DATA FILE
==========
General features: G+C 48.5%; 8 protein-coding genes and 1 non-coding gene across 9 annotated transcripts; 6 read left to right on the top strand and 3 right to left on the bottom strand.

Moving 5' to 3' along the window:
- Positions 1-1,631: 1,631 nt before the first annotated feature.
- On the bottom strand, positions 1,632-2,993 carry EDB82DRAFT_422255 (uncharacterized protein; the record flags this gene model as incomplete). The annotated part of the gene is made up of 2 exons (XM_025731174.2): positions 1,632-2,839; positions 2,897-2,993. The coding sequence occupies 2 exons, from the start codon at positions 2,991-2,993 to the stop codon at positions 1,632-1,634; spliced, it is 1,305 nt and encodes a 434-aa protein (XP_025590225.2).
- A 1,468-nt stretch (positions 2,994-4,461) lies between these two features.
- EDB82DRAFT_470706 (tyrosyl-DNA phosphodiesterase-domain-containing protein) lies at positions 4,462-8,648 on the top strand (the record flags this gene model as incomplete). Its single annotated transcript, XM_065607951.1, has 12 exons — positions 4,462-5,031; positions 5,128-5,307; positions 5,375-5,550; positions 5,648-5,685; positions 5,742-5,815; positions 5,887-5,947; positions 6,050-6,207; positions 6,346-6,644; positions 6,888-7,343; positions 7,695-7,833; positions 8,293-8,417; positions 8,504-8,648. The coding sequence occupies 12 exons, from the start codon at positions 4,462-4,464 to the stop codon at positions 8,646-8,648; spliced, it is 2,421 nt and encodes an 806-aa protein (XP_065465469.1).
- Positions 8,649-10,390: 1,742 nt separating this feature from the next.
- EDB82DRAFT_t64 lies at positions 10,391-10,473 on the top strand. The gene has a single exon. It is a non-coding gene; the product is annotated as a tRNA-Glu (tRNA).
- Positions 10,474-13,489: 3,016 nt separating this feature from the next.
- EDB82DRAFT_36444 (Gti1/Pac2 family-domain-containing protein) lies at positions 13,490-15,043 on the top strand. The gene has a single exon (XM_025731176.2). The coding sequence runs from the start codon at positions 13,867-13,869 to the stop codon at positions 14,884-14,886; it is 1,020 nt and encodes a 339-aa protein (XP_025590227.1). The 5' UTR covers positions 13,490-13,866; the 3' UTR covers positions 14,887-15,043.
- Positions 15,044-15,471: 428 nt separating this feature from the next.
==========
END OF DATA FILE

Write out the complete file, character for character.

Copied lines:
General features: G+C 48.5%; 8 protein-coding genes and 1 non-coding gene across 9 annotated transcripts; 6 read left to right on the top strand and 3 right to left on the bottom strand.

Moving 5' to 3' along the window:
- Positions 1-1,631: 1,631 nt before the first annotated feature.
- On the bottom strand, positions 1,632-2,993 carry EDB82DRAFT_422255 (uncharacterized protein; the record flags this gene model as incomplete). The annotated part of the gene is made up of 2 exons (XM_025731174.2): positions 1,632-2,839; positions 2,897-2,993. The coding sequence occupies 2 exons, from the start codon at positions 2,991-2,993 to the stop codon at positions 1,632-1,634; spliced, it is 1,305 nt and encodes a 434-aa protein (XP_025590225.2).
- A 1,468-nt stretch (positions 2,994-4,461) lies between these two features.
- EDB82DRAFT_470706 (tyrosyl-DNA phosphodiesterase-domain-containing protein) lies at positions 4,462-8,648 on the top strand (the record flags this gene model as incomplete). Its single annotated transcript, XM_065607951.1, has 12 exons — positions 4,462-5,031; positions 5,128-5,307; positions 5,375-5,550; positions 5,648-5,685; positions 5,742-5,815; positions 5,887-5,947; positions 6,050-6,207; positions 6,346-6,644; positions 6,888-7,343; positions 7,695-7,833; positions 8,293-8,417; positions 8,504-8,648. The coding sequence occupies 12 exons, from the start codon at positions 4,462-4,464 to the stop codon at positions 8,646-8,648; spliced, it is 2,421 nt and encodes an 806-aa protein (XP_065465469.1).
- Positions 8,649-10,390: 1,742 nt separating this feature from the next.
- EDB82DRAFT_t64 lies at positions 10,391-10,473 on the top strand. The gene has a single exon. It is a non-coding gene; the product is annotated as a tRNA-Glu (tRNA).
- Positions 10,474-13,489: 3,016 nt separating this feature from the next.
- EDB82DRAFT_36444 (Gti1/Pac2 family-domain-containing protein) lies at positions 13,490-15,043 on the top strand. The gene has a single exon (XM_025731176.2). The coding sequence runs from the start codon at positions 13,867-13,869 to the stop codon at positions 14,884-14,886; it is 1,020 nt and encodes a 339-aa protein (XP_025590227.1). The 5' UTR covers positions 13,490-13,866; the 3' UTR covers positions 14,887-15,043.
- Positions 15,044-15,471: 428 nt separating this feature from the next.